The most illustrious martyrs were St. Peter and St. Paul, who suffered together. While confined in the Mamertine prison they converted the guards and the two captains, and baptized them in the waters of a miraculous spring. St. Peter was crucified with his head downward, at his own request, as he deemed himself unworthy to die in the same posture as his divine Master. St. Paul, being a Roman citizen, was beheaded. St. Andrew was fastened to a cross made in the form of the letter X.

Second Persecution, under Domitian, A.D. 95-96.

MARTYRS: St. John the Evangelist, Flavius Clemens, and Acilius Glabrio.

The second persecution was caused by the Emperor's hatred of virtue and the advice of wicked counsellors. During the persecution, which continued for two years, many suffered martyrdom in Rome and in other parts of the Empire. Among these martyrs were Flavius Clemens, a cousin of the Emperor, and Glabrio, who had been consul with Trajan. The two Domitillas, the niece and grandniece of Domitian, were beheaded. One of the most famous of the Catacombs was constructed by the younger Flavia Domitilla. St. John the Evangelist was thrown into a cauldron of boiling oil, but being miraculously preserved, he was banished to the Island of Patmos, where he wrote the Apocalypse.

Third Persecution, under Trajan, 106--117.

MARTYRS: St. Simeon, St. Ignatius of Antioch, and St. Symphorosa with her seven sons.

Trajan did not begin his persecuting policy until the ninth year of his reign. When he returned victorious from the conquest of the Scythians, Dacians, and other nations, the Christians refused to take part in the public service of thanksgiving to the gods, and thus brought down his anger upon themselves.

In addition to the old laws of Nero and Domitian, new ones were added against secret assemblies. These new edicts forced the Christians into the Catacombs, where the Holy Sacrifice of the Mass was offered.

Trajan gave the following inconsistent reply to Pliny the Younger, Proconsul of Pontus and Bithynia, "Do not search for the Christians, but punish them if they persevere in the profession of their Faith." St. Simeon, a kinsman of Our Lord and a cousin of St. James the Less, was condemned to death and crucified at the advanced age of one hundred and twenty years. St. Ignatius, Bishop of Antioch, was torn to pieces by the lions in the Roman amphitheatre.

Hadrian, who succeeded Trajan, put to death the widow Symphorosa and her seven sons.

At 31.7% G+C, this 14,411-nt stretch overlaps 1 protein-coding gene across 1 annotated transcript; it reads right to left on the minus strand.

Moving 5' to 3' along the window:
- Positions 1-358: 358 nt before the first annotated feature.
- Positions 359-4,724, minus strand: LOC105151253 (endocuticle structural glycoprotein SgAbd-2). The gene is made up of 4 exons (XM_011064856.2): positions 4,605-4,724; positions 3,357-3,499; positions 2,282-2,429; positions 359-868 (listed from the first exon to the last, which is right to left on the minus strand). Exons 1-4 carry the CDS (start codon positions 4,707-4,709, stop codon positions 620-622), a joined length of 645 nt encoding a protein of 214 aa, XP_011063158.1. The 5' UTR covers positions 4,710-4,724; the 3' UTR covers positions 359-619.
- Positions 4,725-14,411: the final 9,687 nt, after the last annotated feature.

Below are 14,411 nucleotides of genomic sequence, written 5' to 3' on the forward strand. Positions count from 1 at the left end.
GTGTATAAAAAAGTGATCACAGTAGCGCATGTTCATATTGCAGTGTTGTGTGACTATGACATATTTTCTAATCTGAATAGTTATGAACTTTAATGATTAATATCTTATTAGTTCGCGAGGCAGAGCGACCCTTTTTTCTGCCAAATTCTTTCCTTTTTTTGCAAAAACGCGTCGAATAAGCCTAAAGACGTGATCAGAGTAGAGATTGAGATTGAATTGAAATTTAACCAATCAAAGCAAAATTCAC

Fourth Persecution, under Marcus Aurelius, A.D. 161-180.

MARTYRS: In Rome—St. Felicitas and her seven sons, St. Justin and his disciples.
In Asia Minor—St. Polycarp of Smyrna, St. Germanicus.
In Gaul—St. Symphorian, St. Blandina, and St. Pothinus.

Marcus Aurelius, although the most virtuous of the Pagan Emperors, signalized the first year of his reign by issuing a decree against the Christians. The persecution raged with greatest severity in Rome, Asia Minor, and Gaul.

St. Felicitas gave a beautiful example of Christian fortitude to her seven sons, whom she encouraged to suffer their various torments. St. Polycarp, Bishop of Smyrna and a disciple of St. John, was placed on a pyre, but the flames encircled without injuring him. He was killed by a spear thrust by one of the soldiers. St. Germanicus, after encouraging his fellow martyrs, was devoured by wild beasts.

Marcus Aurelius put a stop to the persecution on account of a remarkable favor which the Christian soldiers obtained from heaven. The Roman troops were engaged against the Quadi in Bohemia and were cut off from all supply of water. The suffering of the soldiers was intense. In one of the legions there was a number of Christians, who prayed to God for relief. An abundant shower of rain came as an answer to their prayer, while at the same time a violent thunderstorm drove full against the Quadi, who were cut to pieces by the Romans. The Christian troops who had obtained this favor received the name of the Thundering Legion. The Emperor ceased to persecute the Christians for a time, and on his return to Rome erected a monument representing in bas relief this glorious event.

Three years after the persecution broke out again in Gaul. At Lyons, the venerable St. Pothinus, first Bishop of that city, St. Blandina, a young slave, and a great number of others, perished. At Autun, the youthful St. Symphorian displayed his courage.

Fifth Persecution, under Septimius Severus, A.D. 202-211.

MARTYRS: In Africa—St. Perpetua, St. Felicitas, and St.Leonidas. In Gaul—St. Irenaeus. In Rome—St. Cecilia.

Septimius Severus was at first favorable to the Christians, but in the tenth year of his reign he issued against them the most bloody edicts which were put in force, with such severity that many believed the time of Anti-Christ had come.

The persecution raged in Africa, Italy, and Gaul.